James Moylan to the American Commissioners1
ALS: American Philosophical Society
<Lorient, July 8, 1778: Two of Capt. Tucker’s prizes arrived here on the 6th. I passed them through customs as from Portsmouth, New England. I have not had time to hear from Mr. Schweighauser, but have written to ask whether his authority extends to this port. If so I shall deliver them to his order unless you meanwhile instruct me differently.2
Friction between Capt. Tucker and the Frenchmen in his crew has come before the admiralty court, but I hope will soon be settled.3>
1. Published in Taylor, Adams Papers, VI, 271–2.
2. As soon as the Boston arrived, a local merchant by the name of Puchelberg announced that he had been put in charge of her business; hence Moylan’s inquiry of Schweighauser. Just after writing this letter the agent had his answer: Puchelberg was indeed authorized to act. Moylan immediately wrote his friend Jacques-Alexandre Gourlade (XXIII, 184 n), who was then in Paris, to say that he was perforce yielding his own claim but that something should be done; please tell Chaumont what would happen to American interests if such a man were in charge, and ask him to tell the commissioners: July 8, 1778, APS. Ogden gave them much the same warning; see his letter above, after July 6. A modus vivendi seems to have been arranged, Puchelberg handling prizes, Moylan dealing with prisoners; see the former’s letter of Aug. 26, the latter’s of Oct. 12, 21, and the commissioners to Moylan, Oct. 27.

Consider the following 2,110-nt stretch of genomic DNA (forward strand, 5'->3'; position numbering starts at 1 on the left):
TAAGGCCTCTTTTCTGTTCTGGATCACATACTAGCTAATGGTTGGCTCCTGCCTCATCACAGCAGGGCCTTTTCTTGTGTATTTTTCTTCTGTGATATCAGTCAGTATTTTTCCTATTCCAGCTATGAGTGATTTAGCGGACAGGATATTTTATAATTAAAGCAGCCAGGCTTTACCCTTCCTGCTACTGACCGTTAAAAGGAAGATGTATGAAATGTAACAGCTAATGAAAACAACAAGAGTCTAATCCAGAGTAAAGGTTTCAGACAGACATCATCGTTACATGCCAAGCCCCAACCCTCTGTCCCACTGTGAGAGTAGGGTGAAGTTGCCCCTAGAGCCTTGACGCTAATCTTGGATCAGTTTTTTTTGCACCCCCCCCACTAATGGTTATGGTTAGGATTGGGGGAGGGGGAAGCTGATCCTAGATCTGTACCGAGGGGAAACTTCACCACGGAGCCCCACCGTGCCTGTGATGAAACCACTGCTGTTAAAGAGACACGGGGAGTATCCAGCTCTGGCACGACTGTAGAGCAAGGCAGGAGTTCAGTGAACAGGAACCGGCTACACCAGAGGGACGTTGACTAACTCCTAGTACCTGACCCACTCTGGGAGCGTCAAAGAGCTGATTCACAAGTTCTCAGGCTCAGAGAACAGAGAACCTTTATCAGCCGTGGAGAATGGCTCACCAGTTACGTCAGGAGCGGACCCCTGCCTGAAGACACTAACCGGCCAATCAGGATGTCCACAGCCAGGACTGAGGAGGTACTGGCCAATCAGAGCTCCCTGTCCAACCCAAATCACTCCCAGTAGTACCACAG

3. On the contrary, it became worse; see ——— to commissioners, July 11, and Tucker to commissioners, July 12.